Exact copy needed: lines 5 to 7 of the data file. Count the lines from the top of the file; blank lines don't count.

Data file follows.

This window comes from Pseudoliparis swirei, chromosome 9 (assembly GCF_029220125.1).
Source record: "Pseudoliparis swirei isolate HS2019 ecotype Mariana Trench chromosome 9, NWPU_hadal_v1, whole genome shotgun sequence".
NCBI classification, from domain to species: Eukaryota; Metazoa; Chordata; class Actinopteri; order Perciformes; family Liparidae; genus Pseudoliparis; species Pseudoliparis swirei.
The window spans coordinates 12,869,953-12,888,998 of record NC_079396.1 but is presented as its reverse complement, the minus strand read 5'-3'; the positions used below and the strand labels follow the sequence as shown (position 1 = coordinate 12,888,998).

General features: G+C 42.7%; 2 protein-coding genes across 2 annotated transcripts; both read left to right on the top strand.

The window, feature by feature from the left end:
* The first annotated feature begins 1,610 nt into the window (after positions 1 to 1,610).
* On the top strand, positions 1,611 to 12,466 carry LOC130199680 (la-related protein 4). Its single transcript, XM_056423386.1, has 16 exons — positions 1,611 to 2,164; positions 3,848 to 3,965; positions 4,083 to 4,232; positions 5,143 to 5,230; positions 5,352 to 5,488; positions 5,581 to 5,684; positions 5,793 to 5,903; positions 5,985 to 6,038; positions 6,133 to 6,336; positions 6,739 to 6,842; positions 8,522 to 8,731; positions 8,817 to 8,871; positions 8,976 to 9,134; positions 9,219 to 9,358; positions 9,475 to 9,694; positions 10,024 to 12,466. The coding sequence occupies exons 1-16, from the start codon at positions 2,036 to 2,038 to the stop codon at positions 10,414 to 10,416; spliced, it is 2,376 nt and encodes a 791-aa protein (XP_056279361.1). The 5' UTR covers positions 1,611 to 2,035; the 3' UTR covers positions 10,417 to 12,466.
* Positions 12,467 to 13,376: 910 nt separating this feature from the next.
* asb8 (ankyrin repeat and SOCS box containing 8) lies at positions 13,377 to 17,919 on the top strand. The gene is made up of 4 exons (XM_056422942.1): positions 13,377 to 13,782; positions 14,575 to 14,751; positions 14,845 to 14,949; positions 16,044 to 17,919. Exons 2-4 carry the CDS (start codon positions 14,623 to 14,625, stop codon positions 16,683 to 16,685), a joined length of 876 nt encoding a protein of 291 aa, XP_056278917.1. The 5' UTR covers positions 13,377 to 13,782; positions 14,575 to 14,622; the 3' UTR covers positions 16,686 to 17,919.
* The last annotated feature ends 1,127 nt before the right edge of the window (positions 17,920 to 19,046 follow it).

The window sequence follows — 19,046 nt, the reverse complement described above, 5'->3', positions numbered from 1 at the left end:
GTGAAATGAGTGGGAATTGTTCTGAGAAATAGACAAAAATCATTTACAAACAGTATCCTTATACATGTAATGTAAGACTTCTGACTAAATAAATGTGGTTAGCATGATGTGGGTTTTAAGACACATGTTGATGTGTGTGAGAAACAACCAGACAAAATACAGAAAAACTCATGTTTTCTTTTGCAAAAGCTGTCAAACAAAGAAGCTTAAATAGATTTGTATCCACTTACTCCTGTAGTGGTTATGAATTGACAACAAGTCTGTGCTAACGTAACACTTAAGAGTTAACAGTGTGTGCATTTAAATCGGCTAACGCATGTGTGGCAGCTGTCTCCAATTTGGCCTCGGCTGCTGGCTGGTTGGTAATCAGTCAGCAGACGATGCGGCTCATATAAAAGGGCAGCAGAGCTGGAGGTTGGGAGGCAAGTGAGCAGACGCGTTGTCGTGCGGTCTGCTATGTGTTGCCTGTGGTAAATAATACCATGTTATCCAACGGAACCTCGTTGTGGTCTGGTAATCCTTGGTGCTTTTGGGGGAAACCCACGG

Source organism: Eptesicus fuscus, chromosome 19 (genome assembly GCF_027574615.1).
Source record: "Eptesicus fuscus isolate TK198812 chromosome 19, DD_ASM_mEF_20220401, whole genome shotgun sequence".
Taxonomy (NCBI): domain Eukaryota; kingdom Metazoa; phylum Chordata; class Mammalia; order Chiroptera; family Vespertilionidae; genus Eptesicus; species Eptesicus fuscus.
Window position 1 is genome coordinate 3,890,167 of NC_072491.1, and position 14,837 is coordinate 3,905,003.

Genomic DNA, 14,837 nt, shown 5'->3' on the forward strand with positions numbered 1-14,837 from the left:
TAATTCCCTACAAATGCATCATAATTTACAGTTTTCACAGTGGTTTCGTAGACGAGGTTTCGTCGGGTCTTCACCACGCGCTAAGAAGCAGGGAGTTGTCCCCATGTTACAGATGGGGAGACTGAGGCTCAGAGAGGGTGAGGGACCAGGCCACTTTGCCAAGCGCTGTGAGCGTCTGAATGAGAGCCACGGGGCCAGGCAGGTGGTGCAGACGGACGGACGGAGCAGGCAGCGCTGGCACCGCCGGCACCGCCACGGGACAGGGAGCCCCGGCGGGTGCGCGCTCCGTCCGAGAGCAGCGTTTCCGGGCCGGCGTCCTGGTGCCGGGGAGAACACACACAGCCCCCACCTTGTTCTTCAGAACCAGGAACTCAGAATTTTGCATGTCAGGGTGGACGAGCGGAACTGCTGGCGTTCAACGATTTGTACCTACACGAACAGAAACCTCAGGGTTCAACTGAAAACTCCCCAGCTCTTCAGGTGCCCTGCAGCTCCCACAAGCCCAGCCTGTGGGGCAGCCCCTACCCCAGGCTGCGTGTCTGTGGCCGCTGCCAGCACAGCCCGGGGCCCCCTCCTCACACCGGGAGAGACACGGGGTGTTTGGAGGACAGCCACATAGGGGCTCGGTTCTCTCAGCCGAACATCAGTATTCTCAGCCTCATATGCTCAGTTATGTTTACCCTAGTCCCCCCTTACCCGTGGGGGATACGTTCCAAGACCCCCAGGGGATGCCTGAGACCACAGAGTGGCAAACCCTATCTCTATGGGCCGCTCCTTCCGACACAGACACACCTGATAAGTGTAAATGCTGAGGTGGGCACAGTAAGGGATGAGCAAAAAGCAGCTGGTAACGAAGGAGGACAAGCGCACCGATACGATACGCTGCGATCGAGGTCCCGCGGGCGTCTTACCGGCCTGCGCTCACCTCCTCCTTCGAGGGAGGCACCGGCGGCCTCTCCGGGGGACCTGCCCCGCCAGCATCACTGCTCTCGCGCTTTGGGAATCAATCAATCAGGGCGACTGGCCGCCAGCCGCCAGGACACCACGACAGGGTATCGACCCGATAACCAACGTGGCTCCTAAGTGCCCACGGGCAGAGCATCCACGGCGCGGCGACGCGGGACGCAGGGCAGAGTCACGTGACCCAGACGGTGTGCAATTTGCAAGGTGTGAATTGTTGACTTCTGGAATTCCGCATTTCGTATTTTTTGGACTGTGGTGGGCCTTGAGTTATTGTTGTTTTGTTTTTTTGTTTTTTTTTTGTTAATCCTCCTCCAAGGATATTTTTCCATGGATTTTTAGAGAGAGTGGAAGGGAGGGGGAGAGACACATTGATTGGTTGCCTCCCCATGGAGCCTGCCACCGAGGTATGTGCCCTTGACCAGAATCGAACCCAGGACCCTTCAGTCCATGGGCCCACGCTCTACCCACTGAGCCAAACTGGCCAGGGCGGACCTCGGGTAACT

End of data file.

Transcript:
General features: G+C 42.7%; 2 protein-coding genes across 2 annotated transcripts; both read left to right on the top strand.

The window, feature by feature from the left end:
* The first annotated feature begins 1,610 nt into the window (after positions 1 to 1,610).